14 Sep Kodak’s Downfall Wasn’t About Technology
From Harvard Business Review
by Scott Anthony
What it missed was the business model.
A generation ago, a “Kodak moment” meant something that was worth saving and savoring. Today, the term increasingly serves as a corporate bogeyman that warns executives of the need to stand up and respond when disruptive developments encroach on their market. Unfortunately, as time marches on the subtleties of what actually happened to Eastman Kodak are being forgotten, leading executives to draw the wrong conclusions from its struggles.
Given that Kodak’s core business was selling film, it is not hard to see why the last few decades proved challenging. Cameras went digital and then disappeared into cellphones. People went from printing pictures to sharing them online. Sure, people print nostalgic books and holiday cards, but that volume pales in comparison to Kodak’s heyday. The company filed for bankruptcy protection in 2012, exited legacy businesses and sold off its patents before re-emerging as a sharply smaller company in 2013. Once one of the most powerful companies in the world, today the company has a market capitalization of less than $1 billion.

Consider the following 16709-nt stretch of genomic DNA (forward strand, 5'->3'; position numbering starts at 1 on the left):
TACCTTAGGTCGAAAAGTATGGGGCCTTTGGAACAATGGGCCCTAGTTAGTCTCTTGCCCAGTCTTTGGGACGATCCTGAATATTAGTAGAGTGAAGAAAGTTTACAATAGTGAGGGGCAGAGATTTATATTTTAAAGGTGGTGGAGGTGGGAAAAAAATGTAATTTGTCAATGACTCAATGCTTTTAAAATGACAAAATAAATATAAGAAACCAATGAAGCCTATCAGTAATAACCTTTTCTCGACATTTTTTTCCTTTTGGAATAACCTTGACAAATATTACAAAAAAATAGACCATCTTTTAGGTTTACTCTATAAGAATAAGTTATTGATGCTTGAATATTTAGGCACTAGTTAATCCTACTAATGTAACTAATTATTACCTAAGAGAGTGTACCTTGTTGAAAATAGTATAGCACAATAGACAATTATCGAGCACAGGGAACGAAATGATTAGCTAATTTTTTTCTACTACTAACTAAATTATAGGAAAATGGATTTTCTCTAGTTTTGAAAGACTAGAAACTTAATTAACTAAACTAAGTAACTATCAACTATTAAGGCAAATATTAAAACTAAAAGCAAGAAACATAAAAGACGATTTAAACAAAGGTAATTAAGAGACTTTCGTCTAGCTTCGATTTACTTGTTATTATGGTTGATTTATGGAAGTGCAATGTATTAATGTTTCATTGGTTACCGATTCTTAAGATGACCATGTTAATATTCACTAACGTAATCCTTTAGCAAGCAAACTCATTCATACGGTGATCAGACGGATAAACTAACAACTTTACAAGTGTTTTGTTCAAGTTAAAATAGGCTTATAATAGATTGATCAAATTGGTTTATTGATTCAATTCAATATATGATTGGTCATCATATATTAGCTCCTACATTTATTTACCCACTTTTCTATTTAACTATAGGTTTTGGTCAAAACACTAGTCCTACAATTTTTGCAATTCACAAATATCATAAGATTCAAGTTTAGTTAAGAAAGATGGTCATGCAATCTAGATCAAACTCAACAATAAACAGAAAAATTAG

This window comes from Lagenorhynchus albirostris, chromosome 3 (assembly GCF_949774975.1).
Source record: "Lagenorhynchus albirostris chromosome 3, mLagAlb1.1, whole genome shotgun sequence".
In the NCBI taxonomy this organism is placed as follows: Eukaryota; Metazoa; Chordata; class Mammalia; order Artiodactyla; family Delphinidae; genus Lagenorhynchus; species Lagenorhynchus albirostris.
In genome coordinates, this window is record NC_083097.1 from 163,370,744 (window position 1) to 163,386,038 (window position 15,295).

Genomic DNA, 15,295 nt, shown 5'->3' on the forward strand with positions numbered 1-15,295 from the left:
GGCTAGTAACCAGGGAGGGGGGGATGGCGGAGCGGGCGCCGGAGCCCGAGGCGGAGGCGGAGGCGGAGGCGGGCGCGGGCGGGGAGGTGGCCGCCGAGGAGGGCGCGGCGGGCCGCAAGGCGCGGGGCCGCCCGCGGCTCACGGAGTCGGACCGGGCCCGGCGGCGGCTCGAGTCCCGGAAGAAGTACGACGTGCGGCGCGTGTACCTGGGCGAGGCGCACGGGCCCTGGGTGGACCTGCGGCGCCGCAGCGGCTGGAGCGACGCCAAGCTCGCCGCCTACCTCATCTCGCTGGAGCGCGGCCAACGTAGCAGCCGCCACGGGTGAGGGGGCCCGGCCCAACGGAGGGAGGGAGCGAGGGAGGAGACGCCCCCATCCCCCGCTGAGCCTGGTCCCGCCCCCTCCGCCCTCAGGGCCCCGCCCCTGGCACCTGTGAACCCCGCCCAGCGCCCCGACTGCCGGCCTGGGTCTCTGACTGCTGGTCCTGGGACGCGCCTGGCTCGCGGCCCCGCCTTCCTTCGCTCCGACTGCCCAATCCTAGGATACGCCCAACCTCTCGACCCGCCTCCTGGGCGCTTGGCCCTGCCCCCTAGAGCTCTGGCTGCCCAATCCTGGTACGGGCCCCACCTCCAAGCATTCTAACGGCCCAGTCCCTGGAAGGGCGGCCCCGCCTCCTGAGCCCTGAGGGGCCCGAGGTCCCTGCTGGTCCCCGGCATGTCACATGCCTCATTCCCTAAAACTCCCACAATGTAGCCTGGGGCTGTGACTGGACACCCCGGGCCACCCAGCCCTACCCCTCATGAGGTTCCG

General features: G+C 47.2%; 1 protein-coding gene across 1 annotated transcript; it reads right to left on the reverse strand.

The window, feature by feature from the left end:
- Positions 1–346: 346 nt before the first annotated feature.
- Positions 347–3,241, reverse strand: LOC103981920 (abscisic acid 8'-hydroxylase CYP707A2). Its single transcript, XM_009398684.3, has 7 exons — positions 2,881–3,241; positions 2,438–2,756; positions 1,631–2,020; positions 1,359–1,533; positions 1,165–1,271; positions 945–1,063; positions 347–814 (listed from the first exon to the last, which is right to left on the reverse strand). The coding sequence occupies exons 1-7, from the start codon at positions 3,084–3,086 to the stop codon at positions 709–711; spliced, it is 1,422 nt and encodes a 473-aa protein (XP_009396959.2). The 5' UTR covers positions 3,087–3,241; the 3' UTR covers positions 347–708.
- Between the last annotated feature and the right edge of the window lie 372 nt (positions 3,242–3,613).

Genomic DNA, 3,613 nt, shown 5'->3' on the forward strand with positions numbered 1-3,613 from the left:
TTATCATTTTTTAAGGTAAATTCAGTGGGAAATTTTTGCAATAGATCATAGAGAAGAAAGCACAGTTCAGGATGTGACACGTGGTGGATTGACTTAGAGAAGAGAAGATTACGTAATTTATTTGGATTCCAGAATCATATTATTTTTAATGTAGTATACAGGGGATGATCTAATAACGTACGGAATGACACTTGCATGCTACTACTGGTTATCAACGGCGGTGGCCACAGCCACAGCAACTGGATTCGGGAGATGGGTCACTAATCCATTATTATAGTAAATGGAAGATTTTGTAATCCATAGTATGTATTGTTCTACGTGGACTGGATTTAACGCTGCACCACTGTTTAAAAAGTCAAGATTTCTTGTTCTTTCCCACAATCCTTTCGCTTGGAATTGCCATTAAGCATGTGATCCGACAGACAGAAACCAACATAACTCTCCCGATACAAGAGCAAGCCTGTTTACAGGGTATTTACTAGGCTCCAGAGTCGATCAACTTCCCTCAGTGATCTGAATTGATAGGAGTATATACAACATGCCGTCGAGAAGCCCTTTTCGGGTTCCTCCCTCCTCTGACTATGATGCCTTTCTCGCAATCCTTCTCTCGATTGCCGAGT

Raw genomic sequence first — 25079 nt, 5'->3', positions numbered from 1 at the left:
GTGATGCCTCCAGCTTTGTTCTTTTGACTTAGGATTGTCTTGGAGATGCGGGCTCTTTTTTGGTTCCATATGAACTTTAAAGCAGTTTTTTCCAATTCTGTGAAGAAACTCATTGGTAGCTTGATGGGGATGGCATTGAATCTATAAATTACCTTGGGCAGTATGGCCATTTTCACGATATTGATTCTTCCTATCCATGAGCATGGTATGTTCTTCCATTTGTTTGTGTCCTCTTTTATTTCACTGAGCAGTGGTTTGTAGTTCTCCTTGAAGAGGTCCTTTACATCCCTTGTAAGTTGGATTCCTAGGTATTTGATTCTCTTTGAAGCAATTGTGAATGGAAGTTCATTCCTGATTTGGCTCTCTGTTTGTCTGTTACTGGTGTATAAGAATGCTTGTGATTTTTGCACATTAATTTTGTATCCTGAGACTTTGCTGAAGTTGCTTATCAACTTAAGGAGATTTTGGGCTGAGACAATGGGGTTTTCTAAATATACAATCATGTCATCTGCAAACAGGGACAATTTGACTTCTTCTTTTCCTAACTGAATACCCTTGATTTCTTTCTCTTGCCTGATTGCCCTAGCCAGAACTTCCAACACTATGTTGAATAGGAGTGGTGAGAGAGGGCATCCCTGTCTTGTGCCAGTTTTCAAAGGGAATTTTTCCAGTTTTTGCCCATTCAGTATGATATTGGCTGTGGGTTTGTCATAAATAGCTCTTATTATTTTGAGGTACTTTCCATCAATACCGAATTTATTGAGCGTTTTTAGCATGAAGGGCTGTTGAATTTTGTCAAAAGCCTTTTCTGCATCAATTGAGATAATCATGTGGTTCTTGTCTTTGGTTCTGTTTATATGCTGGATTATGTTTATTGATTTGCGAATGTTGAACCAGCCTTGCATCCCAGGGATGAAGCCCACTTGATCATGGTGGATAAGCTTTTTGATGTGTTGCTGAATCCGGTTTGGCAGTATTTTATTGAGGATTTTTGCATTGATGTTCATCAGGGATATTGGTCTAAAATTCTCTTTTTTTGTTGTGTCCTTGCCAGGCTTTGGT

Why did this happen?